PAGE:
Another dangerous vulnerabilities in Microsoft products
It is difficult to debate the necessity of installing security updates. Certain things you just have to do or rely on default settings that regularly and automatically do what you need for a Windows user. So if your systems are constantly updated, you have nothing to fear. Otherwise, you should at least consider releasing updates and installing security patches - all this through numerous vulnerabilities detected in Word security and the Windows JET database engine used by MS Access and Visual Basic
Vulnerability in MS Word and MS Outlook
We wrote about the latest vulnerability in the Microsoft Outlook e-mail client. Recall that it was about loading content from a remote server in a RTF message, which caused malicious code to run without user interaction.
Without gaps, MS Word has not survived. In recent months, analysts from Fortinet's FortiGuard Labs have reported numerous "use-after-free" vulnerabilities in the security of various versions of Word. These vulnerabilities have been corrected in January and March Microsoft product security updates. Relevant patches have been identified as critical, and users have been encouraged to update the MS Office suite as soon as possible.
The term "use-after-free" refers to a vulnerability that allows an attacker to access memory after it is released, which can cause program failure, allow dangerous code to run, or even execute it remotely by a cybercriminal.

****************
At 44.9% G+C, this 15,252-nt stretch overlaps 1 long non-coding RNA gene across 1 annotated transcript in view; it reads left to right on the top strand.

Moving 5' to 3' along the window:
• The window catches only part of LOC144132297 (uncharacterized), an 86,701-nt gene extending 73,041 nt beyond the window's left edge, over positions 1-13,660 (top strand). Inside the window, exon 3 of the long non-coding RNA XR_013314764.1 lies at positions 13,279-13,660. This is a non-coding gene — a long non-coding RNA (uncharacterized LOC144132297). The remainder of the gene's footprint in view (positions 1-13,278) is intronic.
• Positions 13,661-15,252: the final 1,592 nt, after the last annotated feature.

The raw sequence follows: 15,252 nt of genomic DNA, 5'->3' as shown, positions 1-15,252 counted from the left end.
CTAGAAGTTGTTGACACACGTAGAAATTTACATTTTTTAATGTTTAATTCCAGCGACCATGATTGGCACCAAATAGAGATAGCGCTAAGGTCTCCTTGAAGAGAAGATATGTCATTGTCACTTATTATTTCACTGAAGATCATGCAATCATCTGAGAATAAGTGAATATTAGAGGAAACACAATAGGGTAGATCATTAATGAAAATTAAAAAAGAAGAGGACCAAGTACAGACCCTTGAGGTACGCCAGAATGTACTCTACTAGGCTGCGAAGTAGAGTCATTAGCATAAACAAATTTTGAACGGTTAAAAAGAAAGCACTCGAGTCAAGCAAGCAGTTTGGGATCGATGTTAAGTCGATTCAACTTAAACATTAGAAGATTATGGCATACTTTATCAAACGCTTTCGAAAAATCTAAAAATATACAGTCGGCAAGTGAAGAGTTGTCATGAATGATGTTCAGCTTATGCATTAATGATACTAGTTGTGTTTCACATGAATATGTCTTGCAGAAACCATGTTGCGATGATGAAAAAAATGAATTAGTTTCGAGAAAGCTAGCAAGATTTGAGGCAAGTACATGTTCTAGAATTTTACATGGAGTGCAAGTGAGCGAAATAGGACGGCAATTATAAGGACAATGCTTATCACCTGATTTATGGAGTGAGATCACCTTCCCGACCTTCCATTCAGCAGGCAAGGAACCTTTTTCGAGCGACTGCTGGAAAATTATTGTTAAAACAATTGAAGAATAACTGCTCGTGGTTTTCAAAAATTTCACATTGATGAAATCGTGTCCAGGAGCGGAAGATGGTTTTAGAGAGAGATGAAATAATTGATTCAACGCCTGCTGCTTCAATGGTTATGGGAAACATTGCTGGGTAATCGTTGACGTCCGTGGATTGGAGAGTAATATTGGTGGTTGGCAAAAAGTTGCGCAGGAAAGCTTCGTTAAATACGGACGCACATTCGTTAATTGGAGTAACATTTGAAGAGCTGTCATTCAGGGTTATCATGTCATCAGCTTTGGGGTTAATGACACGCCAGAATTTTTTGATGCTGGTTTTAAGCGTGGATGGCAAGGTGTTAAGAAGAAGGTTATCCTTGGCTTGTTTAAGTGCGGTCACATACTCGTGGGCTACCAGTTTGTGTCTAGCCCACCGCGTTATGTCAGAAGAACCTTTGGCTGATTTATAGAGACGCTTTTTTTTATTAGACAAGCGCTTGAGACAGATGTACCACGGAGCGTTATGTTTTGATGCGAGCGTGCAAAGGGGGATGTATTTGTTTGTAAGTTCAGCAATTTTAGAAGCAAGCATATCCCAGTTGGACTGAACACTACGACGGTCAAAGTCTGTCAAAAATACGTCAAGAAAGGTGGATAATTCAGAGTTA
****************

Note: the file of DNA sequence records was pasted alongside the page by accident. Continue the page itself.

In this situation, if the user opens a malicious document in MS Word, even after it has been closed, an additional code may be activated with the rights of the active Windows user
- comments Robert Dąbrowski, head of the Fortinet engineering team.
For example, one of these vulnerabilities in MS Word occurred when the program tried to parse a specially crafted RTF file. Thanks to him, the criminal could remotely exploit the vulnerability to run arbitrary code. This vulnerability was considered critical because there is a high probability that it could be used to launch an attack.
A vulnerability in MS Windows Jet
Researchers from the same company also detected vulnerability in another Microsoft product - Windows JET. It is a database engine used by MS Access and Visual Basic. Informed about the case Microsoft published on October 10 a guide with an amendment to this vulnerability.
In this case, the vulnerability exists in the DLL library in the "
msexcl40.dll " file, which is a component of all supported versions of Windows systems 7 through 10. The vulnerability could be triggered with a specially crafted Excel file.
We recommend that readers update their system and office suite from Microsoft if Windows has not yet done so automatically. The use of the latest patches will allow you not to endanger yourself.
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